I’m a Scientist, Get me out of here returns this June, for two weeks from Monday 10th-Friday 21st.
This June we’re running five themed zones, with two especially for psychologists, and two general science zones.
Read on to find out all about them, or head straight to the application form to take part:
- Teachers apply by 23rd April: imascientist.org.uk/teachers
- Scientists apply by 23rd April: imascientist.org.uk/scientist-apply
Influence Zone — a psychology zone
All of us are ‘influenced’ in some form on a daily basis. This could be a student changing their behaviour to match the rest of their class, or an employee following the orders of their manager, or someone deciding who to vote for from a news report on social media.
Psychologists in this zone might be looking at how our environment or role within society influences the choices we make, why we obey those in authority, or why people conform. They might also be researching prosocial behaviour such a bystander intervention, how different social factors affect the collective behaviour of a crowd, or helping companies understand how people make decisions about the products they buy.
The Influence Zone is supported by the British Psychological Society.
Mental Health Zone — a psychology zone
Mental health includes our emotional, psychological and social well-being and affects how we think, feel and act. Mental health problems are extremely common and can be developed at any stage of a person’s life, ranging from depression and anxiety to rarer problems such as schizophrenia and bipolar disorder.
Psychologists in this zone might be studying different explanations for mental illnesses and whether they can be caused by genetics or experience. Or they might be a clinical psychologist, working with children with behavioural problems or mothers with postnatal depression.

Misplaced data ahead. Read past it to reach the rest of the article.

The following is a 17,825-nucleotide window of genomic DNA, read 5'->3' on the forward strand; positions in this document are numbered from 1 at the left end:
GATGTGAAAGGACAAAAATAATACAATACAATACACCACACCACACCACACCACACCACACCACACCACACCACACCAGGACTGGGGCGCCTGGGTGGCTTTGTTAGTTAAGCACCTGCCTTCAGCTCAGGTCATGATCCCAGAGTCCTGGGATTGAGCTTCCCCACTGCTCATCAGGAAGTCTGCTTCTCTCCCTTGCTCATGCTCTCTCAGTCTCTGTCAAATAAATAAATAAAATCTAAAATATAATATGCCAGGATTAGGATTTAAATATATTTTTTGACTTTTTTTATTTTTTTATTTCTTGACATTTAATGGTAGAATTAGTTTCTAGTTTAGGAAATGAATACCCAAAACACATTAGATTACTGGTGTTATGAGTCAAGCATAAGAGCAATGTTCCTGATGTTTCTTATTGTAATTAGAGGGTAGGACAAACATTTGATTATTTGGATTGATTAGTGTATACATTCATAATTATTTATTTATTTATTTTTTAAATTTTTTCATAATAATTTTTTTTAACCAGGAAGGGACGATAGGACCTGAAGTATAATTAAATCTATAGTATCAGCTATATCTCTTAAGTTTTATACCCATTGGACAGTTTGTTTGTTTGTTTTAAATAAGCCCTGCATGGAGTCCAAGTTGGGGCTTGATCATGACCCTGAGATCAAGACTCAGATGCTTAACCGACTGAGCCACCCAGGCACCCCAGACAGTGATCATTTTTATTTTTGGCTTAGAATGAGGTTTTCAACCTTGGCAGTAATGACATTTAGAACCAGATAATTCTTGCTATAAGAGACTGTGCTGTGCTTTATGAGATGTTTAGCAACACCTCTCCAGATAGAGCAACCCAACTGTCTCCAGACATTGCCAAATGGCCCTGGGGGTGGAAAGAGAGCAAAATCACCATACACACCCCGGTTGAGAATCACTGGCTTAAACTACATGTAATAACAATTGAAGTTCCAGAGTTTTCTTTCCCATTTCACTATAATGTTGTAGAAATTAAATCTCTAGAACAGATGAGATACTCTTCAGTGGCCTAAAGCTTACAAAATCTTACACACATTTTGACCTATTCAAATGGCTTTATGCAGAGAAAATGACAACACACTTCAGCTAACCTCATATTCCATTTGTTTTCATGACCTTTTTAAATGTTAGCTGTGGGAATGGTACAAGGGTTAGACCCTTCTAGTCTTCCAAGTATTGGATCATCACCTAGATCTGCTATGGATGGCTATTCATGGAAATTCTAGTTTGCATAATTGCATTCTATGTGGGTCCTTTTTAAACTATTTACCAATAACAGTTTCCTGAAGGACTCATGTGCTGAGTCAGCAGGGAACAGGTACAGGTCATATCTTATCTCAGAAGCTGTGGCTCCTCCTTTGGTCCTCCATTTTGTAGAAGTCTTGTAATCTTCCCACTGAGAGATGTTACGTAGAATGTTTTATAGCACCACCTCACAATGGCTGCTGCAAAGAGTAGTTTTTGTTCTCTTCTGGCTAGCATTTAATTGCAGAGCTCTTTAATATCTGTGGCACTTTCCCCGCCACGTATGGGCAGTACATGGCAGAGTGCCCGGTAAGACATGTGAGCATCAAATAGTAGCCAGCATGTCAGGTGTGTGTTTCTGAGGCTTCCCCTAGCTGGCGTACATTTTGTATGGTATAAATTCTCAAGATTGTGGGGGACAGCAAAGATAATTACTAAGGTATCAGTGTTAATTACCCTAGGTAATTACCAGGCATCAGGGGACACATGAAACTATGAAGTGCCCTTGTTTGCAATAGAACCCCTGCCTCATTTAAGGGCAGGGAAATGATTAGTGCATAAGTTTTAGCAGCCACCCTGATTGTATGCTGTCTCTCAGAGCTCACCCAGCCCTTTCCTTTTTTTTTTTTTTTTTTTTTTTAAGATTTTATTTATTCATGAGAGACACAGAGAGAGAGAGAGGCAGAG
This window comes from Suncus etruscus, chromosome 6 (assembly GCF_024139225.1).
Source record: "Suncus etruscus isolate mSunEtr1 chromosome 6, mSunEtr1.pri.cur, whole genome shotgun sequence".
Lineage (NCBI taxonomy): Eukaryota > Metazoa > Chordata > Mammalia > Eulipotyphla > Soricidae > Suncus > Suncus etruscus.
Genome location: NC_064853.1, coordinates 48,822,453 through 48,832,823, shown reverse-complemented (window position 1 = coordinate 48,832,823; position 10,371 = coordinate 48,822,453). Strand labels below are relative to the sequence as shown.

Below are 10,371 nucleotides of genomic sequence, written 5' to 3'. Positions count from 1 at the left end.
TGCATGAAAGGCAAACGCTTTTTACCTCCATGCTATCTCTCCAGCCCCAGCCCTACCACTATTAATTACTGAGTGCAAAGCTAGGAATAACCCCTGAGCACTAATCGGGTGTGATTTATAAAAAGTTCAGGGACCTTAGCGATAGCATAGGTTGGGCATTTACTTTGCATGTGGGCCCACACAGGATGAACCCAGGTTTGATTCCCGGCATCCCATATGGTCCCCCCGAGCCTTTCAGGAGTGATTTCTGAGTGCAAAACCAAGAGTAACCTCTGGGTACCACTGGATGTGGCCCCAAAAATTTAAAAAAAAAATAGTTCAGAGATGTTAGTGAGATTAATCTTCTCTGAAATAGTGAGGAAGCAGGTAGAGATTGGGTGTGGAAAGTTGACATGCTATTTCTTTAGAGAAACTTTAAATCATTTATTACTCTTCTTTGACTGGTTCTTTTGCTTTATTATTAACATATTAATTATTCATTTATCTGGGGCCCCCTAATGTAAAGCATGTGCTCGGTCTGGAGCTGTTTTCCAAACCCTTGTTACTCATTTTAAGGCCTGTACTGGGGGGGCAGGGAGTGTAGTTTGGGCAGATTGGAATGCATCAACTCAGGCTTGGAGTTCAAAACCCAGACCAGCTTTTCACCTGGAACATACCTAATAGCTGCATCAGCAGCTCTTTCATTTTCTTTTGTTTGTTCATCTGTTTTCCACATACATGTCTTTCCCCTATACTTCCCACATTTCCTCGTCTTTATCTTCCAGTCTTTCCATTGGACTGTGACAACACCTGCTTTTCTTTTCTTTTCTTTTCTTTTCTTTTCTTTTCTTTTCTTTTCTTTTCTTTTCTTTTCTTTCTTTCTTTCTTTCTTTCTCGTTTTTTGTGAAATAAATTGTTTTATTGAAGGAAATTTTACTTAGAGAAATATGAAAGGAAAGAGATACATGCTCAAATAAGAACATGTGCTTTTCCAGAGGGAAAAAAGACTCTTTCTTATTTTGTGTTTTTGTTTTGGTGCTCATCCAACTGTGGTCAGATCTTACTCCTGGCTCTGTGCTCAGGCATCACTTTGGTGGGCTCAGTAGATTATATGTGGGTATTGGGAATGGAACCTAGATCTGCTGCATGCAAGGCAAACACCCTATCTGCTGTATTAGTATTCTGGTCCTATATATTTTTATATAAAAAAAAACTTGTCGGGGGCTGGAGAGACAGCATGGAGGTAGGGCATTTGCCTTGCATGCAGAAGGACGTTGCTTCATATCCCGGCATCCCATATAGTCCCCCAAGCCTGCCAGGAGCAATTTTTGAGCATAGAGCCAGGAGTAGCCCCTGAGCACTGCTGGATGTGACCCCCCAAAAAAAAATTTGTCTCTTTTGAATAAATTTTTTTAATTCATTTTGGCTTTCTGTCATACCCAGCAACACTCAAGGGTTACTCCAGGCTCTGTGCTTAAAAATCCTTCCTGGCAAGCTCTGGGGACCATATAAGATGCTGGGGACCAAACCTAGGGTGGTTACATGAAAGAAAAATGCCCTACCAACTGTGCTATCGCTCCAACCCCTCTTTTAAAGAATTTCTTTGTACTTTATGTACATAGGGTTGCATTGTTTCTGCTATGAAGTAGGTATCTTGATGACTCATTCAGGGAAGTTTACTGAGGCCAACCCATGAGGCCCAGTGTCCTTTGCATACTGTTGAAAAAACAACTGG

The Mental Health Zone is supported by the British Psychological Society.
Particles are incredibly tiny bits of matter that make up everything in the universe. People, your school, your house, your town, light and radio waves are all made up of particles. There are many different types of particles, with different particle sizes and properties, such as microscopic particles which include atoms and molecules, and subatomic particles, which are particles that are smaller than atoms.
Scientists in this zone might be building experiments which are used to discover new particles, such as the Higgs boson. Or they could be working with particle accelerators to diagnose medical conditions or make new discoveries about the universe.
The Particles Zone is supported by STFC.
Plants Zone — for primary schools
Plants cover most of the world’s land surface and it’s estimated there are 400,000 species! Through a process called photosynthesis, plants use sunlight, carbon dioxide and water to produce their own food, as well as releasing oxygen into the air which we need to breathe. Because of this they are vitally important to life on earth. They are also used for food, medicines and even homes for many animals.
In this zone you might meet scientists who are working out how to improve plants being grown for food, how they can be affected by diseases and infections or adapt to different climates. They could be looking at genetically modifying plants, finding new medicines based on plant extracts, or how best to manage important resources like forests.
The Plants Zone is for primary schools and is supported by Wellcome.
Space Zone — for primary schools
Look up at night and you will see a whole lot of space out there. With less than 70 years of sending things into space under our belts, the future up above is almost limitless. And space has huge impacts on how we live our lives down here.
Scientists in this zone could be designing satellites, telescopes or launchers and analysing their data. Or they might be working to improve our understanding of the universe and what’s happening on our own planet.
The Space Zone is for primary schools and is supported by STFC.
General Zones take scientists from a range of different research areas. We welcome any type of scientist to apply for these zones, especially people outside a traditional academic research environment; the more diverse the work you’re doing, the better.
Apply now to take part!
If you’re already on our lists, please fill out the survey linked in the email we’ve sent you. If you’re new to our events, click below…
Apply by Monday 23rd April. We’ll send an email out soon after you sign up asking which zones and how many classes you would like to bring online.